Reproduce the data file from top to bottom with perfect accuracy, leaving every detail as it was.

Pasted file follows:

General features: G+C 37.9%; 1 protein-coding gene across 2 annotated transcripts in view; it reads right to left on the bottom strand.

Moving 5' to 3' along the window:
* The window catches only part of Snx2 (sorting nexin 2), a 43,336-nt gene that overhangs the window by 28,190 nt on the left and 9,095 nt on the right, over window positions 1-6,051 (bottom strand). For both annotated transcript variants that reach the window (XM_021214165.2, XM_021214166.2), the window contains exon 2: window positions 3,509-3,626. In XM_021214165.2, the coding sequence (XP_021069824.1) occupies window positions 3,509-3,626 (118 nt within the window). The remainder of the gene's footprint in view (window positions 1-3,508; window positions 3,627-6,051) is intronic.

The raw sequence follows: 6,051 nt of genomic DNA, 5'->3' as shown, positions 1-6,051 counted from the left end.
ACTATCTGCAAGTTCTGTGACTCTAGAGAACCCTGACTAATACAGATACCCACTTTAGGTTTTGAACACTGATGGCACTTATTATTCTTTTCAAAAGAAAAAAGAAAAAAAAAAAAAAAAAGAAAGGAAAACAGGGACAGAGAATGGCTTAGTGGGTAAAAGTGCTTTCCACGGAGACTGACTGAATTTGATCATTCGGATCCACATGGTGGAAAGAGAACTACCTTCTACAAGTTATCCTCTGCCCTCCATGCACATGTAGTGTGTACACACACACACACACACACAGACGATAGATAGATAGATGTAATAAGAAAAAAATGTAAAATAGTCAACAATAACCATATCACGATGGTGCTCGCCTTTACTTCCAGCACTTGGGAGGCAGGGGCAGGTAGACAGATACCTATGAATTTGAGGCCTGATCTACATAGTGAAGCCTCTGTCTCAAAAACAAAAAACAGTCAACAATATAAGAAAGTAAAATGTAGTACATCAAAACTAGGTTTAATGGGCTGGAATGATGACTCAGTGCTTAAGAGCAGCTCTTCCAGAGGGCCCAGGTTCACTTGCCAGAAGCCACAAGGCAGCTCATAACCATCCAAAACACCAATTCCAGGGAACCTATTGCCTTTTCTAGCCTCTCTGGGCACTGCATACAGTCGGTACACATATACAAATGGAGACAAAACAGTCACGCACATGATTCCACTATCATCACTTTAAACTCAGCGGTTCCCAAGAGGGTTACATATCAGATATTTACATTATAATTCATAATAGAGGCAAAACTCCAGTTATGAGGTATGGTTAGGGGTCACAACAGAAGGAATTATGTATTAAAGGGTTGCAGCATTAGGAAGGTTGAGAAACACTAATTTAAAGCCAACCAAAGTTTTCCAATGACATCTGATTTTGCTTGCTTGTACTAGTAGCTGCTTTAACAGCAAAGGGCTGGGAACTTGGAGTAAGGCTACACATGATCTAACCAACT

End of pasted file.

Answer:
General features: G+C 37.9%; 1 protein-coding gene across 2 annotated transcripts in view; it reads right to left on the bottom strand.

Moving 5' to 3' along the window:
* The window catches only part of Snx2 (sorting nexin 2), a 43,336-nt gene that overhangs the window by 28,190 nt on the left and 9,095 nt on the right, over window positions 1-6,051 (bottom strand). For both annotated transcript variants that reach the window (XM_021214165.2, XM_021214166.2), the window contains exon 2: window positions 3,509-3,626. In XM_021214165.2, the coding sequence (XP_021069824.1) occupies window positions 3,509-3,626 (118 nt within the window). The remainder of the gene's footprint in view (window positions 1-3,508; window positions 3,627-6,051) is intronic.

The raw sequence follows: 6,051 nt of genomic DNA, 5'->3' as shown, positions 1-6,051 counted from the left end.
ACTATCTGCAAGTTCTGTGACTCTAGAGAACCCTGACTAATACAGATACCCACTTTAGGTTTTGAACACTGATGGCACTTATTATTCTTTTCAAAAGAAAAAAGAAAAAAAAAAAAAAAAAGAAAGGAAAACAGGGACAGAGAATGGCTTAGTGGGTAAAAGTGCTTTCCACGGAGACTGACTGAATTTGATCATTCGGATCCACATGGTGGAAAGAGAACTACCTTCTACAAGTTATCCTCTGCCCTCCATGCACATGTAGTGTGTACACACACACACACACACACAGACGATAGATAGATAGATGTAATAAGAAAAAAATGTAAAATAGTCAACAATAACCATATCACGATGGTGCTCGCCTTTACTTCCAGCACTTGGGAGGCAGGGGCAGGTAGACAGATACCTATGAATTTGAGGCCTGATCTACATAGTGAAGCCTCTGTCTCAAAAACAAAAAACAGTCAACAATATAAGAAAGTAAAATGTAGTACATCAAAACTAGGTTTAATGGGCTGGAATGATGACTCAGTGCTTAAGAGCAGCTCTTCCAGAGGGCCCAGGTTCACTTGCCAGAAGCCACAAGGCAGCTCATAACCATCCAAAACACCAATTCCAGGGAACCTATTGCCTTTTCTAGCCTCTCTGGGCACTGCATACAGTCGGTACACATATACAAATGGAGACAAAACAGTCACGCACATGATTCCACTATCATCACTTTAAACTCAGCGGTTCCCAAGAGGGTTACATATCAGATATTTACATTATAATTCATAATAGAGGCAAAACTCCAGTTATGAGGTATGGTTAGGGGTCACAACAGAAGGAATTATGTATTAAAGGGTTGCAGCATTAGGAAGGTTGAGAAACACTAATTTAAAGCCAACCAAAGTTTTCCAATGACATCTGATTTTGCTTGCTTGTACTAGTAGCTGCTTTAACAGCAAAGGGCTGGGAACTTGGAGTAAGGCTACACATGATCTAACCAACT